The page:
The new strategy has helped the marketing department reach new parts of the market through better focused content, and has helped the company achieve a growing amount of incoming leads. Furthermore some beautiful content initiatives have come from this, on which the sales department can also capitalise and make use of in their day-to-day interactions with prospects and clients.
In the end they have the same goal, bringing in new clients, making sure existing clients are happy, and thus grow the company’s revenue. I’m really proud that we helped this company exactly achieve that!
What’s one important B2B marketing trend that will gain popularity in 2021, in your opinion?
The buying experience in B2B will continue to move towards one that more and more is similar to B2C. This means that the buyer is looking for a similar experience in terms of the ability to do their own research, complete their own purchase and check-out and, if possible, installation, without any interruption of the company they are buying from. It has to be completely frictionless. Think ecommerce-style buying, but then for complex B2B enterprise solutions.
B2B marketers need to think about how they can embrace B2C strategies: really focus on the experience of interacting with (and buying from) your company. Especially in B2B, you have a lot of potential in making this experience individually tailored and personalized if you fully understand your buyers. Even if it is a complex enterprise software solution, the buying experience has to be frictionless and the buyer has to be able to move at their own pace. In this sense, the Covid-19 pandemic has been another nail in the coffin of cold calling, as so many people are currently at home and it’s made it that much harder to reach them. Putting information out there is crucial; allow your buyers to research your company and your solutions so they can come to their own decisions. Interruptions by salespeople are annoying and instead, we need to focus on putting these salespeople in the right place to provide assistance once a buyer asks for it – or is about to.
Which is the strongest social media channel in 2021, and why?
A very strong social channel for B2B companies is YouTube. It provides a place where marketing can support sales throughout the whole sales cycle: attract new visitors, educate them on solutions to their challenges, and in a later stage explain about the things you or your products do. It’s a strong way to show your expertise, and build and connect with a community. It is also a channel through which marketing can make an active contribution to the sales process: for example, the classic demo typically done by sales can be performed by marketing through videos.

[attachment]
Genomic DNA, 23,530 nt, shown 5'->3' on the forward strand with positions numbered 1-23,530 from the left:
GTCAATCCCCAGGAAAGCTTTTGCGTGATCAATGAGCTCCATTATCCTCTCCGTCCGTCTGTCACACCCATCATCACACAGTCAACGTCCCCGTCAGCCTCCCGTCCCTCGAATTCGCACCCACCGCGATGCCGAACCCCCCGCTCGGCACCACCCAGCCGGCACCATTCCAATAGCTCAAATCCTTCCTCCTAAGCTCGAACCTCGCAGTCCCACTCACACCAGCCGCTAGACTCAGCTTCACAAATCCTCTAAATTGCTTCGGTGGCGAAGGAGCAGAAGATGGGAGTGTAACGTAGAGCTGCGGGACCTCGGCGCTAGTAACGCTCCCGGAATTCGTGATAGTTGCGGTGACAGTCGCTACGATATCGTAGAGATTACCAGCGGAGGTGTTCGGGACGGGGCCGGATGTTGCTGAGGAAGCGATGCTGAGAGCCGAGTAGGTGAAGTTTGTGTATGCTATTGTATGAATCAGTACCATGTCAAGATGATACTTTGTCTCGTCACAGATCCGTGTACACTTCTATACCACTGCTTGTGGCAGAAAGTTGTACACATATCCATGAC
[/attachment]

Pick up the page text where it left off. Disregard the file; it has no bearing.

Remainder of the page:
And as per the previous question about marketing trends, anything from showing product features, integrations/installation, and onboarding can be explained fully exhaustive in video playlists, allowing anyone interested in your product or service to completely nerd-out and dive in, self-educate, and move themselves through various stages of the sales cycle.
What would you recommend to businesses that want to grow in 2021? What about the tactics they should avoid?
Don’t make it too complex and just get going. Once you start doing you can actually learn, iteration is very important. This way you can quickly see the value of the things that are working for your company. If you make it too complex, you’ll just delay starting, and after that, you won’t be able to truly interpret the results of what is working or what is not, as it will be too complex to understand what individual components are actually performing.
Build a small operation that allows you to talk to and understand your clients, which you can adapt to these learnings and grow as you go along.
Can you name one digital marketing tactic that you find overrated?
Resorting to maximising volume (spam) in order to generate as much leads as possible and hide inefficiencies in your process. This is lazy. In B2C you don’t need to know everything about each and every client, if you are selling to thousands you can go after the big mass.
In B2B however, you need to know exactly everything that drives each of your individual clients if you only have 20 or 50. Especially buying databases and mass mail spamming is such a waste of money, and honestly of everyone’s time. These databases have been bought by many companies before you, so the people in them are sick of receiving spam, you’re not targeting them with content that is relevant, and leads you do generate are one-off while you’ve been burning through the rest.